US, Euro banks near deals on Libor, forex rigging

GMT 01:43 2014 Wednesday ,08 October

Arab Today, arab today US, Euro banks near deals on Libor, forex rigging

British currency
New York - AFP

Large American and European banks are nearing settlement deals with British regulators over rigging interest rates and manipulating the foreign exchange market, sources told AFP Tuesday.
The overall settlement for charges of illegally manipulating the London Interbank Offered Rate (Libor) would be billions of dollars.
The scale of penalties is similar in the talks over manipulation of forex rates, said people familiar with the matter.
Britain's Financial Conduct Authority is holding talks with British bank Barclays, Deutsche Bank and US banks JPMorgan Chase, Citigroup, Bank of America and Bank of New York Mellon on the Libor manipulation issue.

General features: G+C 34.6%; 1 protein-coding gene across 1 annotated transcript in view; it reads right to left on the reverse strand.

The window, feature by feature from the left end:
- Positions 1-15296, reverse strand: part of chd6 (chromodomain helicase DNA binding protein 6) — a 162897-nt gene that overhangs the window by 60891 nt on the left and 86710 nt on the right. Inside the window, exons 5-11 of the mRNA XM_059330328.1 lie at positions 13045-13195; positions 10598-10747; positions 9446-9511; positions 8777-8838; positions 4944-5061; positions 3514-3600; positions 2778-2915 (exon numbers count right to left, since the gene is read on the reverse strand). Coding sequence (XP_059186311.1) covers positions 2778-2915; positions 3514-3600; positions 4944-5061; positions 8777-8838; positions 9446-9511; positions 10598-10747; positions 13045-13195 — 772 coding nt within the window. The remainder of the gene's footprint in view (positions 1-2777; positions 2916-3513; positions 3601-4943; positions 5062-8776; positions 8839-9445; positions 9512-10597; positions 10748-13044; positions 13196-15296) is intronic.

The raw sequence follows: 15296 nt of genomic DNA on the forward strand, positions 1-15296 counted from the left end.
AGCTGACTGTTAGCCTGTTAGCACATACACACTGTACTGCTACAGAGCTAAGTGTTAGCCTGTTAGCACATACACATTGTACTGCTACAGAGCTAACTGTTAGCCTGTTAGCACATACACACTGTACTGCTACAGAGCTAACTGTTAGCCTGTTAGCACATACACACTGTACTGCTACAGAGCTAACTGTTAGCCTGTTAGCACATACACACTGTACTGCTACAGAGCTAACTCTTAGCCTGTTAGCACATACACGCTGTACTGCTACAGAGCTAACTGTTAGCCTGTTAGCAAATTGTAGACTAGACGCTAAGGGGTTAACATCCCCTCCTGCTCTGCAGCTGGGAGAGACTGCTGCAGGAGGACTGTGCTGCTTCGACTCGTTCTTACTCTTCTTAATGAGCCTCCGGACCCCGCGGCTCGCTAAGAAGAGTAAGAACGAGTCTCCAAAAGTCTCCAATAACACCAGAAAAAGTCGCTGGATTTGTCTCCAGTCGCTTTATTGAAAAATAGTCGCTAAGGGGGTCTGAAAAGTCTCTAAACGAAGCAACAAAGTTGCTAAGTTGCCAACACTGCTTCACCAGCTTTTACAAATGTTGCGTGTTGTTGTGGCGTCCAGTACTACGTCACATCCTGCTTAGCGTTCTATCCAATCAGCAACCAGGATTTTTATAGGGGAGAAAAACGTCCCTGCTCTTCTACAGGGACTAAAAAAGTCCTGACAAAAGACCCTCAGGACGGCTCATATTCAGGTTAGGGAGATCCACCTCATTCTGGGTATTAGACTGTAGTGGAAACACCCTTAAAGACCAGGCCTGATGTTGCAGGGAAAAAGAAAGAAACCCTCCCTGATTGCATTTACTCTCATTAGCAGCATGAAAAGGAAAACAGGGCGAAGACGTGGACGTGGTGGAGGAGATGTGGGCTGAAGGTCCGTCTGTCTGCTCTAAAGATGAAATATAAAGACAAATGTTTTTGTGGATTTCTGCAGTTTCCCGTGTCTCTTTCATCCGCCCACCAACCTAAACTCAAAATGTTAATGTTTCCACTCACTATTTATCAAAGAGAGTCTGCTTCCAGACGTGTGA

That settlement could come in the next few weeks, with banks paying penalties corresponding to their share of the market, sources said.
Some banks could end up paying only a few hundred million dollars.
Libor, the rate banks charge each other for short-term loans, underpins an estimated $300 trillion of transactions worldwide.
Leading banks, including Barclays, Lloyds, Deutsche Bank and UBS, have previously paid fines totalling billions of dollars in the US, Britain and the European Union.
On Tuesday, officials with Britain's Serious Fraud Office said a senior banker pleaded guilty before a London court to fraud linked to Libor in the first criminal conviction arising from the case.
In the foreign exchange case, British regulators are in talks with Citigroup, JPMorgan, UBS, Barclays, RBS and HSBC to settle allegations the banks conspired to manipulate currency trades, people familiar with the matter said.
Regulators are probing whether currency traders from the banks used online chat forums and instant messages for manipulating a market with some $5.3 trillion in transactions per day.
Citigroup is expected to pay the highest fine, according to sources. Citigroup declined comment.
Banks involved in the foreign exchange settlement talks have suspended or fired traders in the wake of probes launched by multiple regulators.

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